In Persian we have an idiom literally meaning "I wish you were there too" or "it was good if you were there also".

For example, if you had been in party and a friend had not been there you may say to him/her "I wish you were there too". Is there any idiom or expression in English with the same meaning?

The gloss of the expression is:

Your place was empty.

  • I don't get what exactly makes it an idiom, and not just a sentence, a plain combination of words. Commented Nov 16, 2015 at 17:05
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    @copper-kettle It's an expression in Persian. This it its gloss: "you place was empty"
    – Ali Erfani
    Commented Nov 16, 2015 at 17:11
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    "Your place was empty" - that's better, that's imaginative! I've added the gloss to the question, if you don't mind, so that native speakers might come up with similar idioms. Commented Nov 16, 2015 at 17:13
  • English speakers might say. You were sorely missed. Or...Your absence was keenly felt. Commented Mar 6 at 16:13
  • [Please note the correction: I wish you had been there. not were//I wish you were here.]
    – Lambie
    Commented Mar 6 at 16:30

5 Answers 5


That's a really nice idiom, I wish we had something similar. I guess we could all agree to start using it, maybe it would catch on!

As far as I know there is no direct equivalent in English.

The two closest I can think of are:

A person who is on holiday somewhere nice might say to a friend 'I wish you were here' although it's a bit of a cliché, often thought of as a nothing phrase to write on a post card

On seeing a friend after an event you might say something like

"we missed you at the party last night"

But neither really captures the sentiment of your Persian idiom I think.

  • Thank you for your answer and nice suggestion. Some idioms and expressions have roots deep in culture. Iranian frequently make nice and friendly wishes like this.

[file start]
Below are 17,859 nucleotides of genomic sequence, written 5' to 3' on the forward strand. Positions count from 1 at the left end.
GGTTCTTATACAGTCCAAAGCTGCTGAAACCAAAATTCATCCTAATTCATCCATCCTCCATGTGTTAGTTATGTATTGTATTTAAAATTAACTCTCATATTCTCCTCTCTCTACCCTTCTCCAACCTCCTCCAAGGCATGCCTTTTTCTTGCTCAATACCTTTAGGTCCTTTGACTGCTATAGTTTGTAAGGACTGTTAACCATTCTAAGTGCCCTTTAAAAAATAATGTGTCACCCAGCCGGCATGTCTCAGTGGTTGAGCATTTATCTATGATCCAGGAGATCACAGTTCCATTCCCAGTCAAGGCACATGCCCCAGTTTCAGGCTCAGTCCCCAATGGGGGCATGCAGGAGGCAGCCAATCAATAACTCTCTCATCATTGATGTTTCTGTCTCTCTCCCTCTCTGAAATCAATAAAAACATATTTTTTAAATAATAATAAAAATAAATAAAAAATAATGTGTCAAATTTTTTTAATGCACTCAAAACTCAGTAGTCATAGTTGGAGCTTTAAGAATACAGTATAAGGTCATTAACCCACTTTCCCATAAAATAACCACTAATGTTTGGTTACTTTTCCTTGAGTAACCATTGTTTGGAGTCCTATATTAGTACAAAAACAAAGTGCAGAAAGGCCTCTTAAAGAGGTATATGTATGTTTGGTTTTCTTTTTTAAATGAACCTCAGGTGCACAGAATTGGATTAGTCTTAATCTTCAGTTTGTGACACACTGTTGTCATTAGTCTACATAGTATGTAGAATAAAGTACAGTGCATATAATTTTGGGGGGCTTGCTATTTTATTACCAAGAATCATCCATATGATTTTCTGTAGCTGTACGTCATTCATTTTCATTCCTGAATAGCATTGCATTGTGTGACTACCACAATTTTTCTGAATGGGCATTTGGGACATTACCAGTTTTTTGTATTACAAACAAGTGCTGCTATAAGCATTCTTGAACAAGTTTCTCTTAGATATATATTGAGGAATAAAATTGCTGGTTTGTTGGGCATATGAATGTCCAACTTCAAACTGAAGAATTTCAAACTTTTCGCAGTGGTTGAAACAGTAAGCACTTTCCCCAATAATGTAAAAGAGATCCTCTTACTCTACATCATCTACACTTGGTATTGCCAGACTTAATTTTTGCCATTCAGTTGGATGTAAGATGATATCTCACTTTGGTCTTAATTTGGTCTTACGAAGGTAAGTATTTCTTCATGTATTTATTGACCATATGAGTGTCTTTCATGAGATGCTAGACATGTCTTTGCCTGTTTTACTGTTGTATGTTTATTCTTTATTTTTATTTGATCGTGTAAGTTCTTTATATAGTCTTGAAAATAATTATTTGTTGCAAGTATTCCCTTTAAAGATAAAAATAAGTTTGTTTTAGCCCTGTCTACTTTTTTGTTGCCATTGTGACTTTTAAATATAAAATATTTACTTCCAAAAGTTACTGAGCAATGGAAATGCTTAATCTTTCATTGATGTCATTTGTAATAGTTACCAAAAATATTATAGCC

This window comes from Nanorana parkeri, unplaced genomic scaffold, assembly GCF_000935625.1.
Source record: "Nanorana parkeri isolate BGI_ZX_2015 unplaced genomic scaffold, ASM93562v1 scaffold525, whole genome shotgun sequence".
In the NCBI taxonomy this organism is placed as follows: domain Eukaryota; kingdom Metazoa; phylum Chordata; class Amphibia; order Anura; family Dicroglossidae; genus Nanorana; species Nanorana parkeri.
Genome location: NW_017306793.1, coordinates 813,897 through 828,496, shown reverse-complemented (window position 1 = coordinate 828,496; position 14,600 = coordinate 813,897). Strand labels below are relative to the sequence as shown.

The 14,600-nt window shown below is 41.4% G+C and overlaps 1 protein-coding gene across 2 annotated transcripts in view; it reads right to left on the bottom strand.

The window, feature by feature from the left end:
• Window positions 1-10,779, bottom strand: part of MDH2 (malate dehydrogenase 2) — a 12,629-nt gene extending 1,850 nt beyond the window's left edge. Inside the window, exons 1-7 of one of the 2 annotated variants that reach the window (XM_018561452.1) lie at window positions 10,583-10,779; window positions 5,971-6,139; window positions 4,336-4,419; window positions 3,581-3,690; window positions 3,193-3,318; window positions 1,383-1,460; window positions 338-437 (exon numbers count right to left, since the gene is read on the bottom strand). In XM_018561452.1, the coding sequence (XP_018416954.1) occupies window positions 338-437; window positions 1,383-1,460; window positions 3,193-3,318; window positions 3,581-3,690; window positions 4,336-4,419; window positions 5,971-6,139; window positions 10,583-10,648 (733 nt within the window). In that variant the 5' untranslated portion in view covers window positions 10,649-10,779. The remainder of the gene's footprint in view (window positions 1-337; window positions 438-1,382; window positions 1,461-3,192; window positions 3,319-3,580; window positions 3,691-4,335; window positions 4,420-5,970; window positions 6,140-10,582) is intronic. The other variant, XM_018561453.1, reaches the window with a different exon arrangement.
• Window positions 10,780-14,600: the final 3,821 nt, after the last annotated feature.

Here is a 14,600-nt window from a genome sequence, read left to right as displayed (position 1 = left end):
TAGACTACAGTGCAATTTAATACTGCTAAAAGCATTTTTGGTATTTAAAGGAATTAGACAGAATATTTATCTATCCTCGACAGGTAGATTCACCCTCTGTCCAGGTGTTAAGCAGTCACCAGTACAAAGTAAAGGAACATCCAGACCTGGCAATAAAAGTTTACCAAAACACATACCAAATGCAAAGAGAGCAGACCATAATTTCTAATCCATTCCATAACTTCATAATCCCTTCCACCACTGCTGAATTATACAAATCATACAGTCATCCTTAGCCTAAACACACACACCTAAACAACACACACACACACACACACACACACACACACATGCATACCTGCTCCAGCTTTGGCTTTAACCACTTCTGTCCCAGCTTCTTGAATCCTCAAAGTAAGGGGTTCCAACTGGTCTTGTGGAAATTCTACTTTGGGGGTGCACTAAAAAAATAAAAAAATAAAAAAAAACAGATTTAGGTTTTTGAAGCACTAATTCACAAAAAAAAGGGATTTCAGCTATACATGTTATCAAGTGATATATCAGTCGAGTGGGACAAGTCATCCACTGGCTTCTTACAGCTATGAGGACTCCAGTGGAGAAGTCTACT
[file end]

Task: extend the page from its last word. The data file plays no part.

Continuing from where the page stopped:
– Ali Erfani
    Commented Nov 17, 2015 at 10:22

We usually say, "I wish you had been there" or "You should have been there" or "You would have liked the party" (or whatever event).

We do sometimes use a phrase very similar to what you mention: "Fred's seat was empty." But this usually means that he has died or could not be present because of some great tragedy, and not just that he missed a party because he was busy somewhere else.

  • Thank you @jay for your answer. It seems there is no idiomatic equivalent. As our friends suggest, maybe English-speakers need to borrow this expression ;)
    – Ali Erfani
    Commented Nov 17, 2015 at 10:32

I would say:

I wish you could have been at the party.

The translation does not seem to work, because the "place" (where the party was) was not really empty, just one less person there. So the focus needs to be on "you" (the friend), and not the location.

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    From my reading it seems like "place" in the phrase refers to the position the person would/should have occupied -- i.e. "there was an empty space where you should have been" -- rather than the (whole) venue itself. This is possibly a bad interpretation since I'm not familiar with the original phrase.
    – paul
    Commented Nov 16, 2015 at 18:24
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    Yes, possibly it's "your place" in the sense of "your seat", "your chair". Commented Nov 16, 2015 at 18:37
  • @paul it's only a nice wish. It does not mean that he/she has missed the event
    – Ali Erfani
    Commented Nov 17, 2015 at 10:26
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    @AliErfani That is what I was intending to convey, sorry if it didn't appear that way :)
    – paul
    Commented Nov 18, 2015 at 17:22

The closest thing I can think of is the expression:

It wasn't the same without you.

But this is generally used in the context of events that the person is usually at, as in

I guess we'll gonna keep having our weekly poker night after you move to New York for your new job, but it just won't be the same without you.


English speakers might say. "You were sorely missed." Or "Your absence was keenly felt."

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